Up and Armed

Partners Desiree Girlato and Amanda Phuong combine jewelry with vintage for a style that’s impenetrable.

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Photographer, Katie Sadie.

When I pull up outside of 1024 Dundas St. W., across from Toronto’s Trinity Bellwoods Park, a freak snowstorm has just ended. The cold dampness hanging in the air forces me to move quickly across the street, seeking refuge inside the small but cozy space behind a sign hanging in the boutique’s front window.

“Armed,” it reads. And once I step inside, I immediately understand why.

Dozens of necklaces, rings, bracelets, bangles and body chains are artfully arranged around the intimate space, while a selection of vintage clothing hangs near the wall furthest from the window. Many of the accessories are bold—some look almost industrial—and it’s easy to envision how someone adorned in any number of the distinctive pieces could look as though they’ve suited up in some sort of stylish armour.

The majority of the designs are entirely original works, created by owner Desiree Girlato, who opened Armed in August of 2011 along with her partner and vintage shopper extraordinaire, Amanda Phuong.

The two, who met in their first year studying fashion management at Humber College, discovered their distinctly different talents early on.

“I was originally in fashion design,” says Girlato. “But I hated sewing. I found that the product wasn’t coming fast enough. With jewelry I found instant gratification. I could sit down for a few hours and I’d have something to show for it.”

“At first I didn’t even know about it,” says Phuong. “But then I went over to her house and her desk was covered, and I said, ‘Oh wait. So this is a thing. You like to make jewelry.’” Armed first opened with just a few of Girlato’s pieces, but it wasn’t long before she approached Phuong with the idea of adding vintage finds into the mix.

“With vintage being such a large market, especially in Toronto, it’s hard to set yourself apart and it’s hard to do something different that people are going to notice,” says Phuong. “I think that by putting vintage and jewelry together, that’s something really different.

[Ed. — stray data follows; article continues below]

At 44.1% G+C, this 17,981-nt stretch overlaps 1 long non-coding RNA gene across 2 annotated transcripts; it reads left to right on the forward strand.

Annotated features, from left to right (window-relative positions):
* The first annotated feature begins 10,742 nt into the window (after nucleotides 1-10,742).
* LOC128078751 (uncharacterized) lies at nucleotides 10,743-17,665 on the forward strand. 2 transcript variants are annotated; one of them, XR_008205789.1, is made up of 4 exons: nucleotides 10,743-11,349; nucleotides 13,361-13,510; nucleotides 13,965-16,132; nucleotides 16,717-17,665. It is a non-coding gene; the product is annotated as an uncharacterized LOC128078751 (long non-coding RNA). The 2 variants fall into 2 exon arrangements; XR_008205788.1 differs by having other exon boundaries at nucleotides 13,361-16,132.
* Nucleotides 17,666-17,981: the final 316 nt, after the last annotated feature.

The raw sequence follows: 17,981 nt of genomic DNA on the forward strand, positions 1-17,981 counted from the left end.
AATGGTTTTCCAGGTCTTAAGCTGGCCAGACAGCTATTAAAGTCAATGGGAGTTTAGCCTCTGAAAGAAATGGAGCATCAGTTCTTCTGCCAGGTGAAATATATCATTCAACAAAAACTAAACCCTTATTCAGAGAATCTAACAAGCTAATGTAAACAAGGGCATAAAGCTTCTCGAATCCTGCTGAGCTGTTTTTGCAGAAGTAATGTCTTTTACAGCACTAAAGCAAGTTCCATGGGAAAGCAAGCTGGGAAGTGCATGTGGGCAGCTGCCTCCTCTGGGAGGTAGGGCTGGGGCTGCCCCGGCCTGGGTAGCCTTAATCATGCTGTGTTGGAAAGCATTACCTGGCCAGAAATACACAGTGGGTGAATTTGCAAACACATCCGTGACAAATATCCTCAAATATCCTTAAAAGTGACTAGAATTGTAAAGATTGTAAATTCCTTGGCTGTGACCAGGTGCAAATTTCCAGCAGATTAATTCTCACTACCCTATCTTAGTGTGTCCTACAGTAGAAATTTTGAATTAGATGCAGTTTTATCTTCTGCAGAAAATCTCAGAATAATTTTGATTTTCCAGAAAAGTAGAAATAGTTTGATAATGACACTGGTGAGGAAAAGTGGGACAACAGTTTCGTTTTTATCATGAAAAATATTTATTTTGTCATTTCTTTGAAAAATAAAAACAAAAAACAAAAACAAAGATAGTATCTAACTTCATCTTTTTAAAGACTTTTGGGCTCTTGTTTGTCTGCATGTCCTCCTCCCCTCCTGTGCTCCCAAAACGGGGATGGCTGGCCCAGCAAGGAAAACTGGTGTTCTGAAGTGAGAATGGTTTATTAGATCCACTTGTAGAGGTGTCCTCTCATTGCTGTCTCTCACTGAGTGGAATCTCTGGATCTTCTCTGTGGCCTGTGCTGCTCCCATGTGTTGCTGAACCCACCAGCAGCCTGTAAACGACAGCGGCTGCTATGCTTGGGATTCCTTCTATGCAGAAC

When people come into the store they can feel that it’s cohesive and like they’re just walking into someone’s closet.”

“We always consult either each other on what we’re doing. I’m always asking her to model the jewelry for me,” says Girlato. “But while we work as a really cohesive team, we also work really strongly separately.”

“I mostly look for things that I like and that I would wear,” Phuong says of her vintage selections for the boutique. “I was born in the 90s and I’m very into 90s fashion, inspired by Kate Moss and Naomi Campbell. But I also like classic looks. I’d say the look I go for is classic but modern and relevant to today’s fashions.”

Girlato, who used to organize frequent garage sales as a child and even opened her own swim school, admits she’s always had an entrepreneurial spirit.

“I’ve worked a number of jobs, and I have a hard time working in places where I don’t have a lot of autonomy or control in my day-to-day structure. I have a lot of creative direction,” she adds. “And I don’t like to be swayed.”

Since opening the boutique, the duo has not only developed a keen business sense—but a cause as well. After Girlato moved into the space above the store, she and Phuong met Jacob, a neighbouring boy who suffers from autism.

“I met him when I started working with Desiree at the store,” says Phuong. “He’s absolutely the sweetest boy ever, and it’s such a shame because he can’t speak.”

“[Autism] is underfunded,” adds Girlato. “And I feel like there’s so much potential for these kids.”

In an effort to raise both responsiveness and funds in time for Autism Awareness Month in October, the duo will design and sell special pieces this summer—including handcrafted flower crowns—with the majority of proceeds going toward autism research funding.

“We have the venue to do something awesome and I think the store is more than just an opportunity to sell product,” says Girlato. “It’s an opportunity to become part of the community and to do something on a platform where people are listening. It’s important for us to give something back, and I think this is a way for us to do it in the creative way that we know how.”

With the store’s first birthday just months away, Girlato and Phuong are working harder than ever to continue gaining momentum. Their first full collection, Dreaming Awake, will launch for the Spring/Summer season in May.

“It’s very whimsical, with lots of colour,” says Girlato.

“We went to Arizona and the scene there is so beautiful. I tried to pull that inspiration into my jewelry this season, to give it a really rich feel, yet still making pieces wearable on an everyday basis.”

In addition to the new collection, Armed will continue to host a monthly pop up shop, showcasing designers such as Wild Moon, Faren and Blackbird to keep the offerings available in the store fresh.

Neither Girlato nor Phuong can predict the future of Armed in the months and years to come. They do know, however, that the creativity and entrepreneurial nature allowed in running their own business is exactly the kind of work they love.

“I would want to keep doing this for as long as I could,” says Phuong. “If we could do this forever, I would.”

“As long as we can keep doing it,” adds Girlato. “We will.”